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"Reconciliation Day" is Here

2008-08-20 13:33
The "Reconciliation Day" music video
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The "Making Of" Documentary featurette
Watch the English making-of video (300k)
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Watch the Afrikaans making-of video (300k)
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Music videos are probably the most important way bands market their albums. They're giant, arty adverts. Which means they're also expensive, and that every second of the final video product takes hours of shooting, and weeks of planning.

So they're not traditionally made by websites, who're better known for short clips of cats going to the toilet, or wobbly live music videos shot by some drunk dude with a cellphone camera.

But our professionally shot music video for Koos Kombuis' politically charged new single, "Reconciliation Day" is different. This is broadcast quality stuff.

The song mourns the death of celebrated musician Taliep Petersen, and the failure of the new South Africa to deliver a better life for all. It's taken from Koos's controversial album, Bloedrivier, the original acoustic version of which was recorded by Channel24 in Koos' lounge, back in 2007.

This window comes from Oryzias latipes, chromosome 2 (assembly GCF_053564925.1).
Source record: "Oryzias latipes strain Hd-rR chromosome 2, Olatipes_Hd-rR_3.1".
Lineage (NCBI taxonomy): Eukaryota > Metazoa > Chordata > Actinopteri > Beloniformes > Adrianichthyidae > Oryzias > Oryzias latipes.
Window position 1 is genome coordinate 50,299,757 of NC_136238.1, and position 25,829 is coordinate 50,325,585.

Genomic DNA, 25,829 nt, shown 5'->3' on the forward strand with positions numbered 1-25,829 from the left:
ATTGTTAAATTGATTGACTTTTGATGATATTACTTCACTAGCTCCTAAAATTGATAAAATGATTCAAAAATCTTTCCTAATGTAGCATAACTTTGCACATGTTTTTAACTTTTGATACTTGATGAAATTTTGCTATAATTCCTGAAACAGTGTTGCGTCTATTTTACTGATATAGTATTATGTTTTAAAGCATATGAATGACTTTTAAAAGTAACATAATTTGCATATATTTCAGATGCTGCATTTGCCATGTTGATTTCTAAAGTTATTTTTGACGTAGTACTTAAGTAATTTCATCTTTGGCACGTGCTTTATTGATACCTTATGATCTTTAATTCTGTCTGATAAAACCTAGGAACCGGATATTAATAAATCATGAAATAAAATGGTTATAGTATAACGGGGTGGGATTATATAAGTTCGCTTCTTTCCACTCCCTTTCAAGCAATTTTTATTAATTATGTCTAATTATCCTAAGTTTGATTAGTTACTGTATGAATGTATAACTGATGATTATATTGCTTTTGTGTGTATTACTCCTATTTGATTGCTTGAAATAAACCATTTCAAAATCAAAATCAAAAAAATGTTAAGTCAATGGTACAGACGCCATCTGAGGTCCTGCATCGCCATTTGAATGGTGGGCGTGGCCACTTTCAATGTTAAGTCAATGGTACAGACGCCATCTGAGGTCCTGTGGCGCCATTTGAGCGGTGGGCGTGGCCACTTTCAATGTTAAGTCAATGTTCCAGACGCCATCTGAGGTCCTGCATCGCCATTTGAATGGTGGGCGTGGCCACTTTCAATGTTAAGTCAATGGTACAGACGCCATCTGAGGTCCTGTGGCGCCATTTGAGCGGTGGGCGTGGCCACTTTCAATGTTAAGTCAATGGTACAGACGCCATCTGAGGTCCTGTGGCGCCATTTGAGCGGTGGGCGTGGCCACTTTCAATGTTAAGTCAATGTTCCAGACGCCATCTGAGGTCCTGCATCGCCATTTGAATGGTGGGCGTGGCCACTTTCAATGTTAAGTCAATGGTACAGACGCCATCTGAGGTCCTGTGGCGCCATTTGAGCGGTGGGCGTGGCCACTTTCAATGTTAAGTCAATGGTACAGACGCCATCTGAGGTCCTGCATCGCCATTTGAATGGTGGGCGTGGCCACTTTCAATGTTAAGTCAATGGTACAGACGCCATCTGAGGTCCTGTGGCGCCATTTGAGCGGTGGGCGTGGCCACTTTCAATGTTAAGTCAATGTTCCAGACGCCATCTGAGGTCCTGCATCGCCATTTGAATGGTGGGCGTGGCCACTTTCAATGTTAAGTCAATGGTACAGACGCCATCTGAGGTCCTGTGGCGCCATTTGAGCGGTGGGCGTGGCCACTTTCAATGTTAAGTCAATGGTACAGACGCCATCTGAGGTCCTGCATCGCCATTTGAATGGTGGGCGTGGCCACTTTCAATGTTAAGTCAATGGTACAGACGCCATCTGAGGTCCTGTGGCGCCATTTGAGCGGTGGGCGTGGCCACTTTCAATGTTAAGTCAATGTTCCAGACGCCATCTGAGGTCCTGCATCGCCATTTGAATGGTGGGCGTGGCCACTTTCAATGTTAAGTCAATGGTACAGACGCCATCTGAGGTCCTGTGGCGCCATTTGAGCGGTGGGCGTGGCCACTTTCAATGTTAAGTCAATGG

The video was filmed in a school hall and shows Koos singing "Reconciliation Day", while the party on the dance floor below descends into chaos and violence.

"A production of this size – two days, multi-camera, dozens of extras, post-production – would usually cost tens of thousands of rands. The resources required are fairly staggering," says the video's director, filmmaker Richard Finn Gregory.

So did Channel24 throw money at the problem?
"What money? You don't need much money to make a music video when you have the right friends," says Channel24 editor Jean Barker.

Instead of splashing the cash, Koos put a call out on his blog, asking his fans to be extras in the video. Replies came in from dance students, school kids, professionals and artists. partnered with sister-paper Die Burger's multimedia department to get it done at minimum costs. Friends of Channel24 pitched in, among them musicians Anton Marshall, Anthony Theunissen and Gerrit Aalbers, make-up artist Lily Bloom and wardrobe pro Cathi Trevor. Professional actors gave up two Saturdays to work free of charge. Even extra lighting equipment was donated, by Kinetic.

"In the end, there were over 60 people involved - most of them doing it purely for love - and, okay, a free signed Koos Kombuis CD," Jean Barker says.

The video is currently exclusive to the web., Die Burger, Koos Kombuis and his fans shot the first professional quality SA music video for the web, by the web. And you can watch it or download it, right here, right away.

Article date: 10th August 2008
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